It was not good. Much to my surprise, almost all prisoners I spoke to were on high doses of anti-depressants and anti-psychotics. This was even more alarming when I realised these drugs were administered after one quick interaction with the prisoner in open space, rather than in private. The drugs were being administered with no proper monitoring or review.
One of the prisoners revealed that he had been on this medication since his trial, several years ago, when he refused to give a false confession that he claimed the police demanded. In an informal interaction with the support staff in the prison, I noticed prisoners being told to ‘pop the pill’ so that they would sleep a lot and not create trouble. The results of this overmedication were evident in the form of trembling, slurring of speech and drooling.
Using medication as a means to control prisoners, apart from violating all ethical norms, can exacerbate pre-existing mental health problems. None of the mental health assessments that I conducted as part of our study showed any traces of violent and agitated behaviour. However, most indicated trauma, severe depression, fear, poor orientation, reduced cognition, impaired judgment and a range of negative symptoms (which could be related to long-term incarceration). It was clear to me that the prison conditions, practices and policies not only do not improve the mental health of prisoners on death row, but contribute to its deterioration.
India is supposed to sentence to death only the ‘worst of the worst’. Did you interview people you would describe in that way?
Most of those working within the prison refer frequently to death row prisoners as “heinous” and “dangerous”. Of course, most have committed serious crimes, but these words did not resonate for me. I did not feel that the prisoners I spoke with were the ‘worst of the worst’, nor did I feel that they still posed a danger to others, certainly not to me.
What is more, my interviews persuaded me that they are caught in a ruthless justice system that fails to protect them and, indeed, exposes them to harm. Not only does it fail to provide adequate due process of law, but it inflicts severe psychological trauma on those held within its jurisdiction. By way of example, there is the morbid practice of placing the gallows in full view of the cells of death row prisoners.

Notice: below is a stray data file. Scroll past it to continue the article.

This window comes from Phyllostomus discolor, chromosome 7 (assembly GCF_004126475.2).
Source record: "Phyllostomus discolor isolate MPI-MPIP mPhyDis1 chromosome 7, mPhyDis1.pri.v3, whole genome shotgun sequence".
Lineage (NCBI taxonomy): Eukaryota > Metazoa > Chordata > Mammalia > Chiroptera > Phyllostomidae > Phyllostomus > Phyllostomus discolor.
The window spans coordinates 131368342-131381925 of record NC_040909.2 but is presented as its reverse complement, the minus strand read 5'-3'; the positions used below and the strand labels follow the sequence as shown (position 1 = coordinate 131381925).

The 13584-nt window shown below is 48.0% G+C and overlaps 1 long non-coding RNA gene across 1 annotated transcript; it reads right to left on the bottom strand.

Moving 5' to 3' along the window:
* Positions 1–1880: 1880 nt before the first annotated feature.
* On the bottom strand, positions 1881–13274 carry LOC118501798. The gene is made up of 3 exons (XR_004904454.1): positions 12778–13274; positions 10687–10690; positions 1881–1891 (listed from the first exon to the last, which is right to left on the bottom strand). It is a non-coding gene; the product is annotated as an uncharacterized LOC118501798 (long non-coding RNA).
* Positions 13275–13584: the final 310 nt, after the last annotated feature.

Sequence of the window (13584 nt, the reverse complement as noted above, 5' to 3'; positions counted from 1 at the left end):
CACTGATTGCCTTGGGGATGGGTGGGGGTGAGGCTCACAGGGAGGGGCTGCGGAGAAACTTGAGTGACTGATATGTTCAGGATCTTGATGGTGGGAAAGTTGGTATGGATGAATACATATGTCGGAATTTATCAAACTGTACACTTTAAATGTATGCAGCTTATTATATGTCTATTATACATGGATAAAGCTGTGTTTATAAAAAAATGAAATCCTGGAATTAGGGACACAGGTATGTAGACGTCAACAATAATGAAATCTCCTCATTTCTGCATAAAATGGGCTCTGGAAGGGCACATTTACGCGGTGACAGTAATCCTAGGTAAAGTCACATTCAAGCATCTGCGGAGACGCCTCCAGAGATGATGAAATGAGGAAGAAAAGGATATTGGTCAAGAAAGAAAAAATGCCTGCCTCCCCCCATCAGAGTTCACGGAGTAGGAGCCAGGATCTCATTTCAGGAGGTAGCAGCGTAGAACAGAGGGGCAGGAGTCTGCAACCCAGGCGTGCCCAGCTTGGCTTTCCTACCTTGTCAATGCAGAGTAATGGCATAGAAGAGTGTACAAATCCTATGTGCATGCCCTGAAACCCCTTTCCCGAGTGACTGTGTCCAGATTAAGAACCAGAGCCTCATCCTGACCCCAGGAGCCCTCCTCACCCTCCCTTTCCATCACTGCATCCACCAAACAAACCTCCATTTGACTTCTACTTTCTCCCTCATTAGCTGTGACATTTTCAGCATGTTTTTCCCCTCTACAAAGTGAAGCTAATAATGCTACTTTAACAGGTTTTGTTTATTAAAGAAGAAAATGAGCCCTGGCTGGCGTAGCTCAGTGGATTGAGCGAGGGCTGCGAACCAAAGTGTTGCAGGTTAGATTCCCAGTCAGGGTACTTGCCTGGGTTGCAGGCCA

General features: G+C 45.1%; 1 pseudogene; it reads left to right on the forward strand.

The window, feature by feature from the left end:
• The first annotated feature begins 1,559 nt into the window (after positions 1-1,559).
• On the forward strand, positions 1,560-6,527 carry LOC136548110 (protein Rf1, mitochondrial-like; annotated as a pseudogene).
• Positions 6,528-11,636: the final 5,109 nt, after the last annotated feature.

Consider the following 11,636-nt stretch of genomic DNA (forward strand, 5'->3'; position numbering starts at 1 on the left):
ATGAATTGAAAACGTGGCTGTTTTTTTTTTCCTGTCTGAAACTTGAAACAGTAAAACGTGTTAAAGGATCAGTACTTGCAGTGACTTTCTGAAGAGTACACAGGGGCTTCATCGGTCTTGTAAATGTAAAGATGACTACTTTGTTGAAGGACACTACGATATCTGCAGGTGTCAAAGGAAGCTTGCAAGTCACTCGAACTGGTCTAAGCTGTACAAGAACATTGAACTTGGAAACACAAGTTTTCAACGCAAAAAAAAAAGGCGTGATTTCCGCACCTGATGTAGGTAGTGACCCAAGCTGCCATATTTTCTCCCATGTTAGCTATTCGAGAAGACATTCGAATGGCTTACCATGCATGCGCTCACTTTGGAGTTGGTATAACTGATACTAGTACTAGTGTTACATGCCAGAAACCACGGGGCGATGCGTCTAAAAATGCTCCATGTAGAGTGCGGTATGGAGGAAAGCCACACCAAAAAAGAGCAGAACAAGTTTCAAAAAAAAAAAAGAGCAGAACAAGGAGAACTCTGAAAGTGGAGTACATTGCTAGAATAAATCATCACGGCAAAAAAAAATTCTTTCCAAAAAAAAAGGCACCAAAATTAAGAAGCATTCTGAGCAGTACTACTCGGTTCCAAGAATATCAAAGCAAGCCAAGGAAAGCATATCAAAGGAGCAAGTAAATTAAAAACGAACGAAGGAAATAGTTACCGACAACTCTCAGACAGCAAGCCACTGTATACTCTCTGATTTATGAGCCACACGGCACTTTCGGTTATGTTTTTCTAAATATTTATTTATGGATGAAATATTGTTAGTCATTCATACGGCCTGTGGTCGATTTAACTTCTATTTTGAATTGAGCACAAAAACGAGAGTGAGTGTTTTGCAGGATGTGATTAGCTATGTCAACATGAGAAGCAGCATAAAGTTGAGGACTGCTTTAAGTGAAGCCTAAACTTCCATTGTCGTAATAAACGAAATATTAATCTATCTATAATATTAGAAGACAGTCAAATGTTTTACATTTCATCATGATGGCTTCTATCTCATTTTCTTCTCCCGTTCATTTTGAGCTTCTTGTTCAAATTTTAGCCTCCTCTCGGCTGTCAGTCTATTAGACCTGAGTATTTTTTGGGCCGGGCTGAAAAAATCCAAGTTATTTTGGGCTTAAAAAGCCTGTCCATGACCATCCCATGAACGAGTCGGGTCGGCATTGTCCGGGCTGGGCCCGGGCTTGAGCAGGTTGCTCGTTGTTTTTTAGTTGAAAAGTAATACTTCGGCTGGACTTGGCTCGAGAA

My interactions with these prisoners made clear that most are from the lowest economic strata of society, lacking the economic resources to navigate the legal system, most mentally vulnerable. The present-day discourse on perpetrators unfortunately does little to expose these complex systemic issues. We dehumanize prisoners, especially those on death row, failing to provide a meaningful life while incarcerated, with no opportunities for work, education or rehabilitation and with no regard for their mental health.
It is hardly surprising that I witnessed such utter hopelessness and pain. What was surprising was that I also witnessed love, compassion and courage from these same individuals. Most of them have come to terms with their predicament and do not challenge their death sentences. However, they wish for a life with dignity, care and connection, and for people to see beyond the label of a dangerous death row prisoner, held for a heinous crime. What else could explain a woman prisoner, described as a “serial killer” by her fellow prisoners and the authorities, thrusting into my hand, on the last day of interview with her, a hand-knitted purse that she had made for her daughter?
Project 39A’s Deathworthy report presents the empirical findings of the research project discussed in this interview. It can be accessed here.
|Dr Monisha Lakshminarayan is the lead evidence synthesis specialist at Campbell South Asia. She specialises in producing evidence-based products (systematic reviews and evidence gap maps), particularly in the area of youth crime. She endeavours to increase the uptake of high-quality evidence to inform practice and policy in this area.